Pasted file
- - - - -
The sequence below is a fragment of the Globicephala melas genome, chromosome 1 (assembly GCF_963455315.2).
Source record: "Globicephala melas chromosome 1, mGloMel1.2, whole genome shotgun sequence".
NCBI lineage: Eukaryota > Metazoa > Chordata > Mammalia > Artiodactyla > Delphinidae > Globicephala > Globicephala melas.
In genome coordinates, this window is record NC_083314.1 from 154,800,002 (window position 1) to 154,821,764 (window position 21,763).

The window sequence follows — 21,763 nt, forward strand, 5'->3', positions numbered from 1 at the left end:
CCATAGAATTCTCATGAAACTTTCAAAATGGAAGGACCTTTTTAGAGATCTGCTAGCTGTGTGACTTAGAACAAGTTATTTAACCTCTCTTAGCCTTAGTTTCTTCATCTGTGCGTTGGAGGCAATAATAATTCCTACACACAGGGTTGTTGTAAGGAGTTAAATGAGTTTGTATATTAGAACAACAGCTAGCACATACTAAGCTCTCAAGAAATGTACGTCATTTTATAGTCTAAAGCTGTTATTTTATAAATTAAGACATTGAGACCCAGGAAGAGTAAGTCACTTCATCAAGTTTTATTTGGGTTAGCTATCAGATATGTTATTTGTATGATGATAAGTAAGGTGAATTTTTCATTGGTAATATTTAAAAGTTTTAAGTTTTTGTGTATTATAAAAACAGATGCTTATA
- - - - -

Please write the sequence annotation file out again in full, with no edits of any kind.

The sequence below is a fragment of the Globicephala melas genome, chromosome 1 (assembly GCF_963455315.2).
Source record: "Globicephala melas chromosome 1, mGloMel1.2, whole genome shotgun sequence".
NCBI lineage: Eukaryota > Metazoa > Chordata > Mammalia > Artiodactyla > Delphinidae > Globicephala > Globicephala melas.
In genome coordinates, this window is record NC_083314.1 from 154,800,002 (window position 1) to 154,821,764 (window position 21,763).

The window sequence follows — 21,763 nt, forward strand, 5'->3', positions numbered from 1 at the left end:
CCATAGAATTCTCATGAAACTTTCAAAATGGAAGGACCTTTTTAGAGATCTGCTAGCTGTGTGACTTAGAACAAGTTATTTAACCTCTCTTAGCCTTAGTTTCTTCATCTGTGCGTTGGAGGCAATAATAATTCCTACACACAGGGTTGTTGTAAGGAGTTAAATGAGTTTGTATATTAGAACAACAGCTAGCACATACTAAGCTCTCAAGAAATGTACGTCATTTTATAGTCTAAAGCTGTTATTTTATAAATTAAGACATTGAGACCCAGGAAGAGTAAGTCACTTCATCAAGTTTTATTTGGGTTAGCTATCAGATATGTTATTTGTATGATGATAAGTAAGGTGAATTTTTCATTGGTAATATTTAAAAGTTTTAAGTTTTTGTGTATTATAAAAACAGATGCTTATA